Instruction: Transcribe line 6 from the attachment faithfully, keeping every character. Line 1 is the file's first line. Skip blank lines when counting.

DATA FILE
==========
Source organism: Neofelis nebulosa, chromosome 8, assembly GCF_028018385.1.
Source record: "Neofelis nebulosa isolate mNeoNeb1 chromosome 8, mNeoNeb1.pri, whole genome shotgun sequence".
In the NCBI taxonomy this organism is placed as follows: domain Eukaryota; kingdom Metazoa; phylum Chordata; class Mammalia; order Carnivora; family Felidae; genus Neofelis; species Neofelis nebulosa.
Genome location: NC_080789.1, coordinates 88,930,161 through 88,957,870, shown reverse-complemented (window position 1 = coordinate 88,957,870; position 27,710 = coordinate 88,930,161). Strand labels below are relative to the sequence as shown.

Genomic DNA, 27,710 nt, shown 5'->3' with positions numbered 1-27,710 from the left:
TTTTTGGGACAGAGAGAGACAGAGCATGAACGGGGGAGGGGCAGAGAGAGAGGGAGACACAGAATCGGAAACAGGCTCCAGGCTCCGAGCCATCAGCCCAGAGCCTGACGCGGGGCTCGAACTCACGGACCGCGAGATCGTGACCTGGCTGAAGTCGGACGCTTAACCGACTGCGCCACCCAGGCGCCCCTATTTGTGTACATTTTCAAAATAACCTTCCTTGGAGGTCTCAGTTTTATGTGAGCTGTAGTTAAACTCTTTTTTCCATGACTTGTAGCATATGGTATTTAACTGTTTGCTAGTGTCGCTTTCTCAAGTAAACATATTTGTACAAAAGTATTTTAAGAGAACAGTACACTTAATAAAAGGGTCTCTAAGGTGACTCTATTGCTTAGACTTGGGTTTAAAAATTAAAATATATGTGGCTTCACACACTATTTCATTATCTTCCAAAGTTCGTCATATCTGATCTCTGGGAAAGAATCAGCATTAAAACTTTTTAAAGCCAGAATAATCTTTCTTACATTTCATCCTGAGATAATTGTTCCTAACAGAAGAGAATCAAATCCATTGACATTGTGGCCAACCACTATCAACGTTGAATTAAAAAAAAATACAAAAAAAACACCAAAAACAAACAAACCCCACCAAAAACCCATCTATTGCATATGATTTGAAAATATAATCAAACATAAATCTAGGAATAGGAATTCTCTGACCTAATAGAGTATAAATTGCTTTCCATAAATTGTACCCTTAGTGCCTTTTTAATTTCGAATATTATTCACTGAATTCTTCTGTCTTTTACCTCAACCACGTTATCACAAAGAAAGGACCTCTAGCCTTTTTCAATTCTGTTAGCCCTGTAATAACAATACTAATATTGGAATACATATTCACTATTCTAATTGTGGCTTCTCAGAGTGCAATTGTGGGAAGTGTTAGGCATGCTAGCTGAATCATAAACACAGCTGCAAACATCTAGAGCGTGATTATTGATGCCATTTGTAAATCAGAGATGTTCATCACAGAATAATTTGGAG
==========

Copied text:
TTTTTGGGACAGAGAGAGACAGAGCATGAACGGGGGAGGGGCAGAGAGAGAGGGAGACACAGAATCGGAAACAGGCTCCAGGCTCCGAGCCATCAGCCCAGAGCCTGACGCGGGGCTCGAACTCACGGACCGCGAGATCGTGACCTGGCTGAAGTCGGACGCTTAACCGACTGCGCCACCCAGGCGCCCCTATTTGTGTACATTTTCAAAATAACCTTCCTTGGAGGTCTCAGTTTTATGTGAGCTGTAGTTAAACTCTTTTTTCCATGACTTGTAGCATATGGTATTTAACTGTTTGCTAGTGTCGCTTTCTCAAGTAAACATATTTGTACAAAAGTATTTTAAGAGAACAGTACACTTAATAAAAGGGTCTCTAAGGTGACTCTATTGCTTAGACTTGGGTTTAAAAATTAAAATATATGTGGCTTCACACACTATTTCATTATCTTCCAAAGTTCGTCATATCTGATCTCTGGGAAAGAATCAGCATTAAAACTTTTTAAAGCCAGAATAATCTTTCTTACATTTCATCCTGAGATAATTGTTCCTAACAGAAGAGAATCAAATCCATTGACATTGTGGCCAACCACTATCAACGTTGAATTAAAAAAAAATACAAAAAAAACACCAAAAACAAACAAACCCCACCAAAAACCCATCTATTGCATATGATTTGAAAATATAATCAAACATAAATCTAGGAATAGGAATTCTCTGACCTAATAGAGTATAAATTGCTTTCCATAAATTGTACCCTTAGTGCCTTTTTAATTTCGAATATTATTCACTGAATTCTTCTGTCTTTTACCTCAACCACGTTATCACAAAGAAAGGACCTCTAGCCTTTTTCAATTCTGTTAGCCCTGTAATAACAATACTAATATTGGAATACATATTCACTATTCTAATTGTGGCTTCTCAGAGTGCAATTGTGGGAAGTGTTAGGCATGCTAGCTGAATCATAAACACAGCTGCAAACATCTAGAGCGTGATTATTGATGCCATTTGTAAATCAGAGATGTTCATCACAGAATAATTTGGAG